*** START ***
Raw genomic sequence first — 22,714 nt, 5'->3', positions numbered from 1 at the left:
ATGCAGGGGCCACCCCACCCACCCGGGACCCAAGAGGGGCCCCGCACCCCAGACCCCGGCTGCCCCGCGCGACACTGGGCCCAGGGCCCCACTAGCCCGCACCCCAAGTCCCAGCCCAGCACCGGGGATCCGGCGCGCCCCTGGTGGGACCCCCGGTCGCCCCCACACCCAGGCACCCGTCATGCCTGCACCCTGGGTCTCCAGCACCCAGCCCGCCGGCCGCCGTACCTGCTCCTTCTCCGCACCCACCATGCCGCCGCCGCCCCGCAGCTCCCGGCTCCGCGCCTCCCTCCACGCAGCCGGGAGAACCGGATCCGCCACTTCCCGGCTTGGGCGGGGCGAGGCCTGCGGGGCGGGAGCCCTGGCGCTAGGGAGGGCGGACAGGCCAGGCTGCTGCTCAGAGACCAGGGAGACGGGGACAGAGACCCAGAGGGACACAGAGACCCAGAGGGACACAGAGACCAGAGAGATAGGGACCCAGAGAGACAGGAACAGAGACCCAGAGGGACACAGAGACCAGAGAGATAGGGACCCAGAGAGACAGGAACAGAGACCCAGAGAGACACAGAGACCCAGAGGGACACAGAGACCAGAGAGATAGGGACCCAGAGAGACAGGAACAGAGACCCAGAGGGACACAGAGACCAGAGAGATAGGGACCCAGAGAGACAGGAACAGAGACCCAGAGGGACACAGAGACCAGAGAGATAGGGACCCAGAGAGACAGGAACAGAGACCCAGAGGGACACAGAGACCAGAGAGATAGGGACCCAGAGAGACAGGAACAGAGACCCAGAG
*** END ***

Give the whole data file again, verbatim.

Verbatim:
Raw genomic sequence first — 22,714 nt, 5'->3', positions numbered from 1 at the left:
ATGCAGGGGCCACCCCACCCACCCGGGACCCAAGAGGGGCCCCGCACCCCAGACCCCGGCTGCCCCGCGCGACACTGGGCCCAGGGCCCCACTAGCCCGCACCCCAAGTCCCAGCCCAGCACCGGGGATCCGGCGCGCCCCTGGTGGGACCCCCGGTCGCCCCCACACCCAGGCACCCGTCATGCCTGCACCCTGGGTCTCCAGCACCCAGCCCGCCGGCCGCCGTACCTGCTCCTTCTCCGCACCCACCATGCCGCCGCCGCCCCGCAGCTCCCGGCTCCGCGCCTCCCTCCACGCAGCCGGGAGAACCGGATCCGCCACTTCCCGGCTTGGGCGGGGCGAGGCCTGCGGGGCGGGAGCCCTGGCGCTAGGGAGGGCGGACAGGCCAGGCTGCTGCTCAGAGACCAGGGAGACGGGGACAGAGACCCAGAGGGACACAGAGACCCAGAGGGACACAGAGACCAGAGAGATAGGGACCCAGAGAGACAGGAACAGAGACCCAGAGGGACACAGAGACCAGAGAGATAGGGACCCAGAGAGACAGGAACAGAGACCCAGAGAGACACAGAGACCCAGAGGGACACAGAGACCAGAGAGATAGGGACCCAGAGAGACAGGAACAGAGACCCAGAGGGACACAGAGACCAGAGAGATAGGGACCCAGAGAGACAGGAACAGAGACCCAGAGGGACACAGAGACCAGAGAGATAGGGACCCAGAGAGACAGGAACAGAGACCCAGAGGGACACAGAGACCAGAGAGATAGGGACCCAGAGAGACAGGAACAGAGACCCAGAG